It’s that time of year again where allergies are out of control and asthma is flaring. In our area the pollens and mold have all been high and our little asthmatics sure are feeling it. According to a recent study, more women than men – 60 percent more – require hospitalization after emergency room visits for asthma.
The research published in the Annals of Allergy, Asthma and Immunology found that there could be several explanations for these gender differences. Gender differences begin after puberty, so female sex hormones may play a role in this issue. There may also be differences in airway hyperactivity or in the way women perceive breathing difficulties. There are no cut-and-dry answers for these differences yet but further research is definitely needed to better understand asthma in female patients.
What the study did note was that of all patients seen in the emergency department or hospitalized for asthma there were some definite similarities. These three things are changeable risk factors for impending hospital trips:
Now, this is not new news to anyone with asthma: smoking will only compound the problem. If you currently smoke quitting can be tough. However, the rewards for not only asthma health but overall heath are so worth it. Talk with your physician about smoking cessation programs or possible medications to aid you in successfully kicking the habit.
Of the men and women hospitalized with asthma many were overweight. The pressure that additional weight puts on the body and lungs likely accounts for this issue. Greater body fat puts pressure on all of your organs and if you have asthma your lungs will likely feel the added squeeze Work with your physician and a dietitian to lose weight. Even a modest loss of 10 percent of your body weight–for someone who is 200 pounds that would be a 20 pound loss–can provide huge health benefits.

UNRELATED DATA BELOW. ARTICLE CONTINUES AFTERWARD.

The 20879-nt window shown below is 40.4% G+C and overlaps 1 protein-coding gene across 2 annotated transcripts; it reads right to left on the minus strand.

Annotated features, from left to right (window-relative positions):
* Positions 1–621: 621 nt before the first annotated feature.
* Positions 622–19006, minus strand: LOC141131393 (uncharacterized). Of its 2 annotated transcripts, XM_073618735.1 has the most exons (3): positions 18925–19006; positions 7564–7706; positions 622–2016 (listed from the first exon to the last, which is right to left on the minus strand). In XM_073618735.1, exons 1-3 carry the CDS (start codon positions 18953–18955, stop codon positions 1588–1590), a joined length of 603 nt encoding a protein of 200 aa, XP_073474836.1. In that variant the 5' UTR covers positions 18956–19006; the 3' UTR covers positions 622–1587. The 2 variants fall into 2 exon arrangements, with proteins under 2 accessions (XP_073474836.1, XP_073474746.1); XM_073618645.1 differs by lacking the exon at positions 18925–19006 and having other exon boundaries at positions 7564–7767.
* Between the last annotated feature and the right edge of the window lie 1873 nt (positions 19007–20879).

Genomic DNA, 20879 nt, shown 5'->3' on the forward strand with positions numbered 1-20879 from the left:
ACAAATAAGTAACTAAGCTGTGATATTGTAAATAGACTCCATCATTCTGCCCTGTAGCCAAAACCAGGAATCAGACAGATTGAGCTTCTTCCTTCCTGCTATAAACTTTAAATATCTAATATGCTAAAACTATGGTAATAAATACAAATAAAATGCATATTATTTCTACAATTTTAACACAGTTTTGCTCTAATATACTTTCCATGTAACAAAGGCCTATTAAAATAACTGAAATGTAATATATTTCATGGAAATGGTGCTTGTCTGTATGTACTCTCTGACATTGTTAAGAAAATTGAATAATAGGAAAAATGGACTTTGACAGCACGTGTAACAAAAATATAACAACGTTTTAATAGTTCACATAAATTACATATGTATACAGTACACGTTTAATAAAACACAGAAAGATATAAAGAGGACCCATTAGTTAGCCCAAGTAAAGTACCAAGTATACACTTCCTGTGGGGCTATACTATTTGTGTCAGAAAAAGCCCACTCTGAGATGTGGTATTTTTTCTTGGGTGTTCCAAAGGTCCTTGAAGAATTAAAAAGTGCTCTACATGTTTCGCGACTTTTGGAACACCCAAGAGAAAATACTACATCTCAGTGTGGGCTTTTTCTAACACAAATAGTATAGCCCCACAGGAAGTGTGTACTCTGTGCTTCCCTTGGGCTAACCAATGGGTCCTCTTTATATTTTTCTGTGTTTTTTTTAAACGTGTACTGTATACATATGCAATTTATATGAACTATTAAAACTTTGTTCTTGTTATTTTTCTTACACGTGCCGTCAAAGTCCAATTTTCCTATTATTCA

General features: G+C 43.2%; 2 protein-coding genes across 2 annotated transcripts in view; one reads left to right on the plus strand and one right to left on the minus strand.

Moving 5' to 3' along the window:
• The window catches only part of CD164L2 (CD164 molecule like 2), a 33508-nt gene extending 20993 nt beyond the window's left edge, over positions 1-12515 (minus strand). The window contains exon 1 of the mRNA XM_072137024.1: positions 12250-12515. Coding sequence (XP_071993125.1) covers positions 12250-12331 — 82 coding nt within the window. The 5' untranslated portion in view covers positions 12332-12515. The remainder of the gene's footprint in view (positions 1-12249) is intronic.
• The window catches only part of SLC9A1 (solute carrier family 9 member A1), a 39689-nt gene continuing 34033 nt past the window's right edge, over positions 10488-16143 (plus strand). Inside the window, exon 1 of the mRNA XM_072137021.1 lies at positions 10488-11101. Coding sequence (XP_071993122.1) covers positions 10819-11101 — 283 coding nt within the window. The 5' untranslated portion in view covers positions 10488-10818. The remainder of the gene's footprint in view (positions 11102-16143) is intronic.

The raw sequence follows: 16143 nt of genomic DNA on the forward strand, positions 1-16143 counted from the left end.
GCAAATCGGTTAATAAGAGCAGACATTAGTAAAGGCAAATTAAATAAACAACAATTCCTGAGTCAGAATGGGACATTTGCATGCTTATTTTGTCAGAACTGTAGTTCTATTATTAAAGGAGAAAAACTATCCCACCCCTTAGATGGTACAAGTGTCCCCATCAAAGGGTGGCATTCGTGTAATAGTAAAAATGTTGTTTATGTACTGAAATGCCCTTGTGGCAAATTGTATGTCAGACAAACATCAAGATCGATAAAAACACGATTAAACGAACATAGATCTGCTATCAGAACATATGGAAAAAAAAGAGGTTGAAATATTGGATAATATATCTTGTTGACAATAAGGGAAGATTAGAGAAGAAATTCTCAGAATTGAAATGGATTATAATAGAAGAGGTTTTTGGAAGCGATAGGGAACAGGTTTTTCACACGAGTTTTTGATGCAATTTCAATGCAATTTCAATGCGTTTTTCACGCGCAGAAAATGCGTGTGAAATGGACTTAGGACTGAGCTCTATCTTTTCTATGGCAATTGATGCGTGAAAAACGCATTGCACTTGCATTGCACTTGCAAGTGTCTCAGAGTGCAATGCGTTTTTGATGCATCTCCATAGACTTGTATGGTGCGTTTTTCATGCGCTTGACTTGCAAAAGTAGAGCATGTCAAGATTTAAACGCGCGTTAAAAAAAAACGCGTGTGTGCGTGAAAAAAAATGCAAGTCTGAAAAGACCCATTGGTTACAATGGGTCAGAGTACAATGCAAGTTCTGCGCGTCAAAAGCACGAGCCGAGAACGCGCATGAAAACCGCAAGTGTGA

Not Working With an Allergist
Only 10 percent of the women hospitalized with asthma had seen an allergist in the previous calendar year. Studies have shown that asthma patients who have an allergist are more likely to use controller medications and other preventative steps to keep their asthma in check. An allergist can also delve into what your triggers are and even start you on allergy shots to desensitize you to your environmental triggers. If you have uncontrolled asthma and have not seen an allergist, what are you waiting for?
If one of these three controllable factors has you gasping for air it may be time for a heart-to-heart with your physician. A smoking cessation program, weight loss or referral to an allergist may be just what you need to breathe freely again.
_Jennifer has a bachelor’s degree in dietetics as well as graduate work in public health and nutrition. She has worked with families dealing with digestive disease, asthma and food allergies for the past 12 years. Jennifer also serves the Board of Directors for Pediatric Adolescent Gastroesophageal Reflux Association (PAGER). _
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Jennifer Rackley is a nutritionist and mother of three girls. Two of her children have dealt with acid reflux disease, food allergies, migraines, and asthma. She has a Bachelor of Science in dietetics from Harding University and has done graduate work in public health and nutrition through Eastern Kentucky University. In addition to writing for HealthCentral, she does patient consults and serves on the Board of Directors for the Pediatric Adolescent Gastroesophageal Reflux Association.